Last year, the attorney general of the Joliet Police Department launched an investigation to determine whether or not there was an ongoing pattern of abuses within the department. The investigation is set to determine whether or not there has been a pattern of unconstitutional policing in Joliet.
The investigation came after a man died while in police custody. Video footage, which surfaced five months after the initial incident, shows police attempting to communicate with a handcuffed suspect. At one point, they can be seen pinching his nose and striking him while his hands were cuffed behind his back. The suspect appears unresponsive. He died at the hospital later that evening. The official cause of death was ruled a fentanyl overdose.
The investigation is civil in nature, not criminal. It could result in the reorganization of the department. None of the officers connected to the death were criminally charged. The investigation is focused on systemic problems and not individuals, according to the attorney general. The investigation was part of a joint effort by the city council and the mayor to open up an investigation into the department.
Differing theories on how the suspect died
The hospital listed the official cause of death as a fentanyl overdose. However, an attorney representing the wife of the deceased man and her lawyer believe that the suspect was suffocated to death after police attempted to get him to open his mouth by pinching his nose closed and then shoving a baton down his throat in an effort to get him to vomit up swallowed baggies of drugs. An investigation cleared the officers of criminal wrongdoing but the department admitted that there may be some protocols that were not followed.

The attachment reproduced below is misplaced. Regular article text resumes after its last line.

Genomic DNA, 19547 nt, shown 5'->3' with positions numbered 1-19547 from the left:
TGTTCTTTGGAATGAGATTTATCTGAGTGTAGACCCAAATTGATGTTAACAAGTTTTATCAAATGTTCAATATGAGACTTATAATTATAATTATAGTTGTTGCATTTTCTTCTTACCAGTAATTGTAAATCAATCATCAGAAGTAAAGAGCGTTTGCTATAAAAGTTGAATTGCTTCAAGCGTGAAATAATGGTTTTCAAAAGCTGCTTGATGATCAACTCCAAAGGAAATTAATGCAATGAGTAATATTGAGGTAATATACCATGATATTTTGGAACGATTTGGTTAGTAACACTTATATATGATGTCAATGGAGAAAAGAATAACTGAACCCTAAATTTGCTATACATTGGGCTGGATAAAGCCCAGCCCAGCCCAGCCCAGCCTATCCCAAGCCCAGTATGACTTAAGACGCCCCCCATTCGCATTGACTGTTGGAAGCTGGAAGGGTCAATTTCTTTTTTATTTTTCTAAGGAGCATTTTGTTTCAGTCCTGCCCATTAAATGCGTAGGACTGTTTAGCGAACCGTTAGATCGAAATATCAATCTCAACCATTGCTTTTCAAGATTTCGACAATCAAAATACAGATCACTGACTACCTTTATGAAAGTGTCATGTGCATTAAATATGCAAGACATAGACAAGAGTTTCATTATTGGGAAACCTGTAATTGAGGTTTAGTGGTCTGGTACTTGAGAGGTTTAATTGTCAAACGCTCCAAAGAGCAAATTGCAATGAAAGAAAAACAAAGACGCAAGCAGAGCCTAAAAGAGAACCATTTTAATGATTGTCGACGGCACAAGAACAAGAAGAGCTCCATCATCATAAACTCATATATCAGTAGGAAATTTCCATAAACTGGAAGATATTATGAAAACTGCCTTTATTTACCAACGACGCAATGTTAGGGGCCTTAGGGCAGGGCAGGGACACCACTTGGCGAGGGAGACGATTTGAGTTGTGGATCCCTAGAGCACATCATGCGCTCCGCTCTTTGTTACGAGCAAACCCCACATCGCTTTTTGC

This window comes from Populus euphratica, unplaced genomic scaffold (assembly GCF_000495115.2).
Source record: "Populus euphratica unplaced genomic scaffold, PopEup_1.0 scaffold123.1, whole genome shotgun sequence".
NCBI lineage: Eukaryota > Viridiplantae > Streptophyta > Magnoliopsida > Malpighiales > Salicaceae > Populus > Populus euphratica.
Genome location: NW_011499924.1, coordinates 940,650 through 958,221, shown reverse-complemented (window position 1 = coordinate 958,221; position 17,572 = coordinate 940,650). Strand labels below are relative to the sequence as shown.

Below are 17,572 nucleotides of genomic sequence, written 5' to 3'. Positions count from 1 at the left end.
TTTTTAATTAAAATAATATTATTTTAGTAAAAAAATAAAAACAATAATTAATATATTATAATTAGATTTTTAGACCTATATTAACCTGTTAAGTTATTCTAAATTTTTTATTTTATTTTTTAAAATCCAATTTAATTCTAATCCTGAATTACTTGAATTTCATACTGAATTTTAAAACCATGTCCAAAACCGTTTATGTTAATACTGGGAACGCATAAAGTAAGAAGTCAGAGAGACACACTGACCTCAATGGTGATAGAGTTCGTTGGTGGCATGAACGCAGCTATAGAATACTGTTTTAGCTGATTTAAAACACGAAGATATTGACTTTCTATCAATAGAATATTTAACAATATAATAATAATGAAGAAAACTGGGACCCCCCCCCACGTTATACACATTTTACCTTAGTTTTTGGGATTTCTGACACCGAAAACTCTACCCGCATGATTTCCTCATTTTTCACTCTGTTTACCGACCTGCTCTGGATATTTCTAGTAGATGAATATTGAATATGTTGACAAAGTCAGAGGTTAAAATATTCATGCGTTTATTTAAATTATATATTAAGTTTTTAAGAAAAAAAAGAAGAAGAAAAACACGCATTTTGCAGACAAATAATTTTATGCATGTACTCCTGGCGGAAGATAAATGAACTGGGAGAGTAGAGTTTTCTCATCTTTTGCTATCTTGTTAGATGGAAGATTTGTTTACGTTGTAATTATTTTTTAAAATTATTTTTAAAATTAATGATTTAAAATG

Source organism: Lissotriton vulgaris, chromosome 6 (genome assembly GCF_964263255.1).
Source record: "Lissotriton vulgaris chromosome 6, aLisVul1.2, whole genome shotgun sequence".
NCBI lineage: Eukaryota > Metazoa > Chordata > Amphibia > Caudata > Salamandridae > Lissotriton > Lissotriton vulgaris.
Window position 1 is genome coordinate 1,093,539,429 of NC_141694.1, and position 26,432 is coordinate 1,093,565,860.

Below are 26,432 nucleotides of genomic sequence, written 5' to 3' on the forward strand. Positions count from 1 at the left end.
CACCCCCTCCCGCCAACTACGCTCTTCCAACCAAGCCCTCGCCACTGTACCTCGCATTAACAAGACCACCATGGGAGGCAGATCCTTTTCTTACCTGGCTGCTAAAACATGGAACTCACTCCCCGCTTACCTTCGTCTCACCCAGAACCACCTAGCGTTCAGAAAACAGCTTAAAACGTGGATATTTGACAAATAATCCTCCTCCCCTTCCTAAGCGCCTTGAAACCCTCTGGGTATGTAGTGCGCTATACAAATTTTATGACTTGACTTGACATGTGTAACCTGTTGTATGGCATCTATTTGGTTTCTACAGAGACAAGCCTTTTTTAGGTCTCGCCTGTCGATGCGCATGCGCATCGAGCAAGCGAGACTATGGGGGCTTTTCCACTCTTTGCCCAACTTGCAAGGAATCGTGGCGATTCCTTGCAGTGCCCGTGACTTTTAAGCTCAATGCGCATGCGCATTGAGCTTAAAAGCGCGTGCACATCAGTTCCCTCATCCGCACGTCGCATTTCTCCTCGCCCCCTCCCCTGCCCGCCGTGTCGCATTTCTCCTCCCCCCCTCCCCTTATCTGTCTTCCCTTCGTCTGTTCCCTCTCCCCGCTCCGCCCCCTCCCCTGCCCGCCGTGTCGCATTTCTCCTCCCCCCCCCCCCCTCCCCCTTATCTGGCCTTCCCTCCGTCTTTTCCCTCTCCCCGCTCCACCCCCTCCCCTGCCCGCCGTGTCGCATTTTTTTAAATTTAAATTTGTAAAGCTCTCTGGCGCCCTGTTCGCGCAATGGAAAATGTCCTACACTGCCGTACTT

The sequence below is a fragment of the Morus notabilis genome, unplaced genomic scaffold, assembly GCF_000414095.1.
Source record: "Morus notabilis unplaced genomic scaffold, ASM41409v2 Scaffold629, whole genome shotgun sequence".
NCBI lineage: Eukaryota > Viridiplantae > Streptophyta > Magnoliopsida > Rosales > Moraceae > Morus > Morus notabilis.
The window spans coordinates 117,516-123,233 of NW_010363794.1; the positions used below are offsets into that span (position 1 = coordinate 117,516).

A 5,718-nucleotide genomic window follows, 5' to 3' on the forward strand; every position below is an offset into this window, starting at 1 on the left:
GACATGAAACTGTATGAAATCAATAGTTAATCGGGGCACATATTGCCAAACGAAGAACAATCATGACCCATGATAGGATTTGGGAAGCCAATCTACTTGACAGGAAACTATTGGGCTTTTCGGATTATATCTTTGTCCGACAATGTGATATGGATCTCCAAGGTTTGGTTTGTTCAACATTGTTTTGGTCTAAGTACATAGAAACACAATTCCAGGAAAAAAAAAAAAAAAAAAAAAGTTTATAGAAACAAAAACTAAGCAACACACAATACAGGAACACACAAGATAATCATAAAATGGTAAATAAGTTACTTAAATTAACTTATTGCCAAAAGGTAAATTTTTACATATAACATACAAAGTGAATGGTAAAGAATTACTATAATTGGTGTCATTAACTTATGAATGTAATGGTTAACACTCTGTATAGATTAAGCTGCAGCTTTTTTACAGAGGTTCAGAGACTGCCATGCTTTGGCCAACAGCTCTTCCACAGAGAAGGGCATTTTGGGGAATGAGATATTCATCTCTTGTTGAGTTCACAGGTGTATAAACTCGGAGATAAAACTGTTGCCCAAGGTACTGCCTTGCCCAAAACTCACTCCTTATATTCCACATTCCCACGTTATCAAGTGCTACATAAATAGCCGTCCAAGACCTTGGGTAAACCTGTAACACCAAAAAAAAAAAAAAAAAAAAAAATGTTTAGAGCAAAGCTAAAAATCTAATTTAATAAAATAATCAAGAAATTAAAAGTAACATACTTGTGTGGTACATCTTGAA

The wife of the suspect believes that the police should have brought her husband to the hospital as soon as it was obvious he could not respond to the officer’s questions. Instead, they continued to impair the airways of a man who they believed was on fentanyl, a drug that can cause respiratory distress and failure. In other words, the drug itself makes respiration more difficult, and then the police added more distress to the situation.
Life and death
The incident occurred during a drug sting which perhaps sealed the suspect’s fate. In most cases of ODs, it is not police who respond but EMTs. EMTs are trained to deal with those who are in respiratory arrest. Police officers do not know what they are doing. In this case, they contributed to the man’s death. The man should have been brought directly to the hospital, but because he was arrested during a drug sting, the police treated him like a suspect and not a victim. Now, he is dead, the entire department is under investigation, and confidence in the police continues to dwindle.
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